Director William Girdler employs the same tactics Spielberg did in Jaws – not showing his killer beast too soon, filming from the animal’s point of view, shooting the creature with tags instead of barrels – and they do add an element of suspense to earlier scenes. There is also some breathtaking aerial cinematography by William L. Asman. But everything Girdler mimics from Jaws is executed in Grizzly on a much less successful level. (Girdler would only direct three more films, including the aforementioned Day of the Animals, before dying in a helicopter crash in 1978.)

If you’re looking for a “good” Jaws rip-off, watch Alligator (1980). It’s got a solid script, better special effects, and, unlike Grizzly, deliberate humor. (It was recently released on a special edition DVD, featuring an interview with screenwriter John Sayles and commentary by star Robert Forster.)

Did you know?
Grizzly’s theft of Jaws elements went right down to the casting and guest screenwriting:
• Susan Backlinie, the doomed swimmer at the beginning of Jaws, was a victim of Grizzly’s bear (her scenes were cut).
• Andrew Prine (as helicopter pilot Don and knock-off of Robert Shaw’s Quint from Jaws) wrote his own dialogue for the “Indian story” of how a grizzly in the 1800s ate native Americans (Shaw wrote his own dialogue for Quint’s famous U.S.S. Indianapolis monologue).

Rating: 3 stars (out of 5).

Will your kids want to watch it?
Your kids have probably never even heard of this film. But if your have curious pre-teens, I would keep it away from them.

Will your FilmMother want to watch it?
Highly unlikely, unless you want to tag-team on shouting insults at the screen a la Mystery Science Theater 3000.

* Director: William Girdler
* Screenwriter: Harvey Flaxman & David Sheldon
* Stars: Christopher George, Andrew Prine, Richard Jaeckel, Joan McCall, Joe Dorsey
* MPAA Rating: PG (graphic violence, adult language and situations)

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August 13, 2008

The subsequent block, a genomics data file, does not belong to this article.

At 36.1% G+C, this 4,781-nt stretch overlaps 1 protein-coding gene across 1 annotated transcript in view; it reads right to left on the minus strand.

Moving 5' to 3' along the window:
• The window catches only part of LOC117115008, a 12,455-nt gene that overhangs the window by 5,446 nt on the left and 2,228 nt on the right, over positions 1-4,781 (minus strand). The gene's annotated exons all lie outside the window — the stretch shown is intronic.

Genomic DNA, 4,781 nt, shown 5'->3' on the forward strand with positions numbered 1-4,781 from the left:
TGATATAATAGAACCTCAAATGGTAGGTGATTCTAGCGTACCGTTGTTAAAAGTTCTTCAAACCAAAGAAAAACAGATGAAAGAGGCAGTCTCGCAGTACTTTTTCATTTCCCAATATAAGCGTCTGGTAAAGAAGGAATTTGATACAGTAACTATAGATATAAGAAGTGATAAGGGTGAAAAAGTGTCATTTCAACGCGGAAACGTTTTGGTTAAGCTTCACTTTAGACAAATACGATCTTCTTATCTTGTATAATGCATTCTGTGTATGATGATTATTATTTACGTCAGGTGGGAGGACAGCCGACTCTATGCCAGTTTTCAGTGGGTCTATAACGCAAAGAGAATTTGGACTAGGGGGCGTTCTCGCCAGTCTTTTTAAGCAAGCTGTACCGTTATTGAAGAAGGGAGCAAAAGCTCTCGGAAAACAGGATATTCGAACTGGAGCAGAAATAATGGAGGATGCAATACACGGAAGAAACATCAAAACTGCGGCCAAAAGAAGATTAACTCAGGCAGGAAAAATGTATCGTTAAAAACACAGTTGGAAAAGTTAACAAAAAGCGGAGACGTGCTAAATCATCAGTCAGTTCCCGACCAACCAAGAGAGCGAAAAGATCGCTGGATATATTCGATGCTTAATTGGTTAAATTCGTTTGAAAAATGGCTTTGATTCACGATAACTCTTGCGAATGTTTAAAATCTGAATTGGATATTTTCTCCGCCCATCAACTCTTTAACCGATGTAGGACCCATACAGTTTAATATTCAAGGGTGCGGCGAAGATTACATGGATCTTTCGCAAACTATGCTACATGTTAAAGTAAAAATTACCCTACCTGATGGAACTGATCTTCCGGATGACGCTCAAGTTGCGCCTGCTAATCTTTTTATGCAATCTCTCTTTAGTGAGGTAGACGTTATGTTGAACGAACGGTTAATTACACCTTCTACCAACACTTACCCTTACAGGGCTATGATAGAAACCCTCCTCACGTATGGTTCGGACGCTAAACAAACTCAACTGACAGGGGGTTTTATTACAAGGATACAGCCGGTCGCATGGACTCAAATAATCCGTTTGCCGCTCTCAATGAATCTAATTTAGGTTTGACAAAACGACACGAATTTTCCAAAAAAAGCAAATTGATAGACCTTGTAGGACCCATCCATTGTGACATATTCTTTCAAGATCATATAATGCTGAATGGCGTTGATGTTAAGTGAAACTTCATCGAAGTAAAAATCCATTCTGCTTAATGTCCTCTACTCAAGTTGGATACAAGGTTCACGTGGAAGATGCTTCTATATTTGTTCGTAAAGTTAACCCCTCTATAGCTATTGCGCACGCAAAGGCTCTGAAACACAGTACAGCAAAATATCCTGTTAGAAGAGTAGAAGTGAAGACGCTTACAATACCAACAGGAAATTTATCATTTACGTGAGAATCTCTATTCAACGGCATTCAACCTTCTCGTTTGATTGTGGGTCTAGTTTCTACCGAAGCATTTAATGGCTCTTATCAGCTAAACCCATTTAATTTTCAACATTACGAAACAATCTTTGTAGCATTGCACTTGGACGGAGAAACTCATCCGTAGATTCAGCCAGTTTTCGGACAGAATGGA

The Wild (2006)

For anyone who knows the difference between Disney•Pixar movies and “just Disney” movies, it’s no secret that the Disney•Pixar films are far superior. It’s like this: Disney•Pixar films (Finding Nemo, The Incredibles, WALL•E) are made by Pixar; Disney only distributes them to theaters. “Just Disney” films (Chicken Little, Meet The Robinsons) are actually made by Walt Disney Pictures.

In Disney’s third CGI-animated film The Wild, Ryan (Greg Cipes) is a zoo lion who wants to go to the wild, where his dad Samson (Kiefer Sutherland) once ruled. When he gets himself shipped to Africa, Samson and his zoo friends work together to bring him back. In Africa, they encounter all kinds of danger, including an active volcano and a herd of wildebeests whose leader is determined to reverse the roles of lions and wildebeests on the food chain.

The Wild does nothing to help Disney get closer to the Pixar pedigree. It’s a lightweight, pop-culture-injected experience that feels like a subpar mash-up of Nemo, Madagascar, and The Lion King. It’s not great, it’s not horrible…it’s just forgettable. There’s a near-zero attempt at character development, and barely a moment without lots of talking or an overbearing musical score. In short, Disney needs to step up to the Disney•Pixar level of filmmaking, and fast. (This fall’s Bolt will be Disney's next attempt to do so.)

And to support my claim that this film is “forgettable,” I offer this closing argument: At my day job, I mentioned to a coworker – a hardcore Disney and Pixar fan who goes to every opening weekend – that I watched The Wild with my son.

She had no idea what I was talking about.

I rest my case.

Rating: 2 stars (out of 5).

Will your kids like it?
When I asked my 5-year-old what he thought of The Wild, he said it was “good” and that he ”liked it.” And I can see how it could be entertaining to a child who doesn’t discriminate the way a cynical adult would. For me, I spent most of The Wild mentally naming all the other, better Pixar and Disney films we could have watched.

Will your FilmMother like it?
I would think she would tolerate it for the sake of your children, though if she loves Pixar and classic Disney the way most adults do, she would probably agree there’s better stuff out there.

The Wild
* Director: Steve "Spaz" Williams
* Screenwriters: Mark Gibson, Philip Halprin
* Stars: Kiefer Sutherland, Eddie Izzard, James Belushi, Janeane Garofalo, William Shatner
* MPAA Rating: G

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August 10, 2008

Juno (2007)

Okay dads, before you skip this movie because it looks like “chick flick with hipster dialogue,” take a deep breath and give it a chance – I don’t think you’ll regret it.